During labour, the muscles of the uterus contract and shorten, thereby opening and pulling up your cervix into the lower part of the uterus. This action pushes the baby further down in to your pelvis. At the same time baby’s head is pushing on your cervix and together these complex actions work to facilitate dilatation (the widening of the cervix) and the birth of your baby.
There are Three Stages of Labour
The first stage is divided into three phases. The first phase is the early or latent phase of labour. It’s also commonly described as pre-labour. During this phase your cervix begins to soften, move forward and efface (thin out).
Next is the active phase – when your cervix is dilating. Your contractions become more intense, more frequent and last longer.
The final phase in the first stage of labour is transition. At this point your cervix dilates from 8-10 centimetres and your contractions are generally coming every 2-3 minutes and are lasting 60-90 seconds.
The second stage of labour is the pushing phase and birth of your baby. You are now dilated to 10 centimetres. This is the stage of labour where you push your baby down the birth canal and you meet at last! This phase is really hard work and can take up to several hours.
The third stage of labour is the birth of the placenta. This stage can take 5-15 minutes and occasionally longer.
Since early 2011, Australia has had a Paid Parental Leave scheme. This allows eligible working parents to get paid for up to 18 weeks when they take time off work to care for a new baby or recently adopted child.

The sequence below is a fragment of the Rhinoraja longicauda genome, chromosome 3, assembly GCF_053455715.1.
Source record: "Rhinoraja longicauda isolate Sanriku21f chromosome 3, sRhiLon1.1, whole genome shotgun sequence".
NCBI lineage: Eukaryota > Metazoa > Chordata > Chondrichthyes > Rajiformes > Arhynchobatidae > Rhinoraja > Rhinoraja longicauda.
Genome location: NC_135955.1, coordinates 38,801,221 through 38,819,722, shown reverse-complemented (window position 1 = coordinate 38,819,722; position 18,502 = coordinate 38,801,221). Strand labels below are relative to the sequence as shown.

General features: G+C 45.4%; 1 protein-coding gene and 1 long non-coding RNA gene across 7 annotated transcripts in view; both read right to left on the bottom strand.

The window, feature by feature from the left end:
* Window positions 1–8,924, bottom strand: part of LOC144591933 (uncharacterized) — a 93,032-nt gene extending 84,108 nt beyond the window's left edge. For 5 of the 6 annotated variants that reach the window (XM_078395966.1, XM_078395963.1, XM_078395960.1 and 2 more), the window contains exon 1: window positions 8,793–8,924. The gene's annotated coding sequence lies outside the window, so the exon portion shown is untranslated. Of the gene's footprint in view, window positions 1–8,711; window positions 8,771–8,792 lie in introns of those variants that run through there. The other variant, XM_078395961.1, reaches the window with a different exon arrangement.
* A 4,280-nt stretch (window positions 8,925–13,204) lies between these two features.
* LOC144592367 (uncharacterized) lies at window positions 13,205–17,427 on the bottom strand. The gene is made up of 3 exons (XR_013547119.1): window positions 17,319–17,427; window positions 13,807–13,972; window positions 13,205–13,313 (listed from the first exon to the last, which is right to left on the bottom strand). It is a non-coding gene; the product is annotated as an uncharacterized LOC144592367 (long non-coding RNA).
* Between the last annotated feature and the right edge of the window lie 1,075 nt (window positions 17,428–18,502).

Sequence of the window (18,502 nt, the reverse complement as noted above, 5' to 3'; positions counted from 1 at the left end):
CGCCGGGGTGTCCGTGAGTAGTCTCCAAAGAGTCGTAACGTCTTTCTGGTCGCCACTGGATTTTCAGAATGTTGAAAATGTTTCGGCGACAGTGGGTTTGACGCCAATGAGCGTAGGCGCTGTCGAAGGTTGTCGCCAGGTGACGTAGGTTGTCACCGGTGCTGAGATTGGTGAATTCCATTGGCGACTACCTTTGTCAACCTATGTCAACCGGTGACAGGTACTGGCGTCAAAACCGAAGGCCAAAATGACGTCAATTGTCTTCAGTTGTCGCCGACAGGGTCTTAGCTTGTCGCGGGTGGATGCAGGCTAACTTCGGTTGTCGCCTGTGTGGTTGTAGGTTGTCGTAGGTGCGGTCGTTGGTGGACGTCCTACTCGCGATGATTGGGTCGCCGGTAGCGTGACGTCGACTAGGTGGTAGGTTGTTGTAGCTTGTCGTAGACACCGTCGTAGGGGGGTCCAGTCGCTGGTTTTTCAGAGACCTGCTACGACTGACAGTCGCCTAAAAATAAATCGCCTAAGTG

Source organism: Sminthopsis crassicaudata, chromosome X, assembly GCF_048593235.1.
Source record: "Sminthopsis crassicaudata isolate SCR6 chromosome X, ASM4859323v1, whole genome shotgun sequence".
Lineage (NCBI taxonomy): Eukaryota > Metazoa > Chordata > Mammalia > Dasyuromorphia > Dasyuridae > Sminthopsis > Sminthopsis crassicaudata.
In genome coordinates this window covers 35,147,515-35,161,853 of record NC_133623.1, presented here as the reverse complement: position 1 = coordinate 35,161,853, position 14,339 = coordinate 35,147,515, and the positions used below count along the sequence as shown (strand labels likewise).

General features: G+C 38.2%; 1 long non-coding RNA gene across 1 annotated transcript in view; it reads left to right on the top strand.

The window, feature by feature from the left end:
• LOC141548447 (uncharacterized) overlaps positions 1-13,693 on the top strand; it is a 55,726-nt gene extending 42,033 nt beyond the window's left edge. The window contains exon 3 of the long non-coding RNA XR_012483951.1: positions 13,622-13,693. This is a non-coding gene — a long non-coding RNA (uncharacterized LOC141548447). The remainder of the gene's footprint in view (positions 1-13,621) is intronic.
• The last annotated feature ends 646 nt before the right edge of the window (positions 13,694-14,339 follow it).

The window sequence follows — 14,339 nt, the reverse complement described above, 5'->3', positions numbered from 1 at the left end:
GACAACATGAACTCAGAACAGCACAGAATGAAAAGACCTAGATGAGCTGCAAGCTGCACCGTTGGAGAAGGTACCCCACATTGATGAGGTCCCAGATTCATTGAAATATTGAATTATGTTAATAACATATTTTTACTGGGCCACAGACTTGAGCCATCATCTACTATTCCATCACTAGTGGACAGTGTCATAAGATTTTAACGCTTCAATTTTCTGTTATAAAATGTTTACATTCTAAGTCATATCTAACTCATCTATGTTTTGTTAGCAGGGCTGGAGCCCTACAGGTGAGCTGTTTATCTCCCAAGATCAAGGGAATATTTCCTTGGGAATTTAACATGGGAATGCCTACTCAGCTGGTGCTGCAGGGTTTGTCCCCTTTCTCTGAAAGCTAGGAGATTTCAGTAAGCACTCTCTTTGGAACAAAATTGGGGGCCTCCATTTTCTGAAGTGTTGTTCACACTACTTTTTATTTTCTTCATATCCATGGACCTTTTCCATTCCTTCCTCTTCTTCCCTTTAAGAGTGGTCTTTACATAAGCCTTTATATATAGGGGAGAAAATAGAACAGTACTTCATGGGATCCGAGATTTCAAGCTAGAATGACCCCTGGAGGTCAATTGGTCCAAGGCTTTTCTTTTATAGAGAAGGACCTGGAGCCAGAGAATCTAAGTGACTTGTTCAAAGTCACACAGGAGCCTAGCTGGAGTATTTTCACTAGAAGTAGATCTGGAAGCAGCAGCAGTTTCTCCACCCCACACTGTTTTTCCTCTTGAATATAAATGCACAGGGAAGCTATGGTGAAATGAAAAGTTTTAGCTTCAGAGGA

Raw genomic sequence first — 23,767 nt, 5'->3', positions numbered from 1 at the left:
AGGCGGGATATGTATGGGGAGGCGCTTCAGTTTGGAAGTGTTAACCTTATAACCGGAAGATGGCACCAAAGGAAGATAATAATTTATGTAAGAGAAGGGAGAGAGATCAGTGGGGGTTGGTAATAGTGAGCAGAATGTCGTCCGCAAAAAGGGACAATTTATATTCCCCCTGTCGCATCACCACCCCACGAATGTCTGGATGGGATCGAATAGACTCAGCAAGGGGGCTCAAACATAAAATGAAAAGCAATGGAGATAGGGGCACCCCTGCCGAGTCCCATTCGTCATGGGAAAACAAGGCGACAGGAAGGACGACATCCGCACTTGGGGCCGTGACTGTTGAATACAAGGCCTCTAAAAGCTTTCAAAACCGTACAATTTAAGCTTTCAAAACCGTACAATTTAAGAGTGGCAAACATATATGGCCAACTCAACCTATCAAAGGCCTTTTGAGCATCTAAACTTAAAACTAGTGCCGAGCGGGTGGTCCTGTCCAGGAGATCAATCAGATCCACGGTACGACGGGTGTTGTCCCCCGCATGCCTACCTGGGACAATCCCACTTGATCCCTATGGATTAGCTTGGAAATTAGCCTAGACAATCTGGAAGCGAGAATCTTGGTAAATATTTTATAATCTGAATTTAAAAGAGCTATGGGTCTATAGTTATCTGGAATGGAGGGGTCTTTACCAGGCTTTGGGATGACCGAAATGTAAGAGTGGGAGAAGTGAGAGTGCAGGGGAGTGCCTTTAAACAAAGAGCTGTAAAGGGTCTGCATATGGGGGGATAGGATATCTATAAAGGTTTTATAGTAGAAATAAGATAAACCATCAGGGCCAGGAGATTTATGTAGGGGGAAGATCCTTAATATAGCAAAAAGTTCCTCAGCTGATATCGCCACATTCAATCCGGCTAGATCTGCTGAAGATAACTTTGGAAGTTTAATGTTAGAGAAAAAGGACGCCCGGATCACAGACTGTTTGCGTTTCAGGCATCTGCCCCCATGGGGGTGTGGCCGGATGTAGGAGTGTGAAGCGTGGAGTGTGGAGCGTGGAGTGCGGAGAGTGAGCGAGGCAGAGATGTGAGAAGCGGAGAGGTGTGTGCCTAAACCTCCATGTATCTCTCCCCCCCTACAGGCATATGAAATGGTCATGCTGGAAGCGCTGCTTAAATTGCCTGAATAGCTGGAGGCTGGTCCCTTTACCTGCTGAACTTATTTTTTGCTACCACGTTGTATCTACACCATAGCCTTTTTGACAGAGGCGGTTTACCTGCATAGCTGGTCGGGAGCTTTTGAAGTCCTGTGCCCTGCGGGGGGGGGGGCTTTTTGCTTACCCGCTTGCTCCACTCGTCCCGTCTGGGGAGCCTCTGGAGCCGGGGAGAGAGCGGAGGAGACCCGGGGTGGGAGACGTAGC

Driving during pregnancy can present a unique set of risks - it pays to be as informed as possible about the facts.
Currently in Australia, there is no recommendation for pregnant women to stop driving. And it’s not illegal in any Australian State or Territory to drive during pregnancy. The same road rules apply to all drivers, pregnant or otherwise. But pregnancy itself is not a reason to stop driving.
Our understanding of exercise in pregnancy + postpartum has come a long way in the recent years, and we are much more likely to treat the “normal” pregnancy as a normal physiological process – not a disability.
Exercise in the postpartum period is helpful to regain your shape, increase your energy levels, lift your mood and give you the strength required for your new job of mothering.
Your new role will involve a lot of lifting, carrying, pushing, getting up from chairs and the floor, and holding for feeding.
After the birth of your baby there is a period of healing and physical adjustment from the effects of pregnancy as well as from your labour or delivery.
During pregnancy, there is increased pressure on the pelvic floor from your growing baby, placenta and extra fluid.